This post was written at a pretty tough time in my life. Late last year when I was at a huge intersection in my personal and career roads. I was confused, fed up, annoyed and so so ambitious. Coming to grips with these feelings was tough, and a journey I'm so glad I didn't have to travel alone. What did I do to overcome it? Read to the end and you will find out :)
Nobody seems to like this word. Nobody seems to want to “admit failure”. It is tiptoed around like a sleeping baby. It’s like a failure is the worst thing that you could possibly be. To not complete something or to not achieve something to the (usually high) standard that has been set seems to imply that you have failed and that you’re a failure.
Where did this failure mindset come from? I would be interested to know where and how failure initially became a “thing”.
Was it from a parent who had built up in their mind how their child would perform at something, and then needed to portray how they felt to their child while then (perhaps impossible) level was not achieved? Or was it from an employer who had completely no comprehension of their employees ability to perform a task, so that when a target was not met the employer lost their sh*t and put all the blame on the employee? Perhaps it was from a sporting coach who did not know how else to vent their frustration that the team they were coaching did not reach their season goal or target, and in turn made the team feel like they had failed, that they were failures.
There seems to be a trend of authority in the above scenarios. Whether this is the actual or perceived reality, I’m not sure.
And, quite frankly, you can’t judge a fish on its tree climbing ability now can you?
How easy is it to let this feeling of failure into another area of your life. Say, for example, you set a certain standard for something, and when you don’t meet this, a feeling of failure can consume you. You might get annoyed and mad at yourself for the result, and take this frustration into your home with you. You snap at your partner and don’t say a word to your kids because you don’t understand the emotional turmoil that’s going on inside you. You go to bed grumpy and your partner is confused about why you’re not talking to them. Now THEY think they have done something wrong, and spend the rest of the week wondering what it could possibly be…..
Realising that although you have given something your all, but it has not worked out, does not make you a failure. It’s hard to accept this, as society has ground into us that we shouldn’t be “quitters” or “give up” too easily. In some cases, yes give something a second, third or even fourth go, but if this task, relationship, job, person or obstacle is causing you to feel sadness, overwhelmed or scared of another attempt, it’s time to throw in the towel. Admitting that you’re waving the white flag because you have realised it’s the other task, relationship, job etc, NOT YOU is the first step to self-love. Doing something, or in this case not doing something, because you know deep down you cannot force this situation to be how you had imagined it in your mind is totally ok. You are not a failure.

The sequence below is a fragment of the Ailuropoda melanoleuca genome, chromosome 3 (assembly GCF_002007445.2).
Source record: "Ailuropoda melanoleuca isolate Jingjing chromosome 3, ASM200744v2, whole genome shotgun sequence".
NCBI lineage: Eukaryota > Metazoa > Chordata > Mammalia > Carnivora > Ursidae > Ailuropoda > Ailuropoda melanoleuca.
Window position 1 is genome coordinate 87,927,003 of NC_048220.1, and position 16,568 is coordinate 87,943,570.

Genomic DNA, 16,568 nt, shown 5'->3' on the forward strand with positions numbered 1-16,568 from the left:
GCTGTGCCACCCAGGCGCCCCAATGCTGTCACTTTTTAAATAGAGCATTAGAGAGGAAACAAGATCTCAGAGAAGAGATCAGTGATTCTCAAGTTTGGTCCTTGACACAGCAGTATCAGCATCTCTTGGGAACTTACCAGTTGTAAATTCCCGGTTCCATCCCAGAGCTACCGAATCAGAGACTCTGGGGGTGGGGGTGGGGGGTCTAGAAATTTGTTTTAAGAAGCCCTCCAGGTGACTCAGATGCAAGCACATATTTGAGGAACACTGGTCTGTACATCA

I’m not saying give up something just because you didn’t succeed or it didn’t turn out how you wanted it to the first, or even second, time you tried. Sometimes persistence pays off immensely, and I know many times that if I had not known in my gut that what I was doing was right, I wouldn’t be the person I am today.
What I’m saying is you cannot force yourself, or something, or someone else to be exactly how you would like them to be, and realising that it’s not something you have or haven’t done, it’s just how it is.
What will be, will be.
And that is exactly the mindset I decided to adopt. NO-ONE will dictate how I live my life, except me. I refuse to let someone else have the sort of impact that was being made on me a little over 6 months ago. How did I come to this conclusion? Here's a few tips:
- YOGA! I started doing this in December last year and it is the best thing I ever tried (apart from coffee). I was practicing at least once a week for a few months and fell in love with yin. Unfortunately this has taken a back seat the last few months due to my netball commitments, but I do squeeze a session at home in every couple of weeks.
- Cutting back alcohol. While I have slowly decreased my alcohol intake over the last few years since university, I noticed I was not someone I liked that much when I drunk. I'm ok with this, and appreciate a lovely glass of white with good company on the odd occasion.
- I don't sweat the small stuff. This is a biggie for me - I used to over analyse everything. And I mean EVERYTHING! It takes baby steps and a lot of mindfulness - recognising how I feel and accepting that feeling, then letting it go. Moving on and thinking about something worth my time - like this blog! Wanting to help people is a great distracting :)
- Nourishing my body with good quality whole food. If I'm not feeling good from eating unhealthy food, then this shows in my skin and in my mind. It affects how I look at myself and how I look at others, which is not fair on anyone. This is also another biggie for me because I know how good I feel from eating consistently healthy food!
- Lastly, you reflect those you spend the most time with. Surround yourself with people who lift you up, who want the best for you. These are the people who matter the most, and will have your back no matter what. Trust me, they are few and far between, so hold on tight when you find one.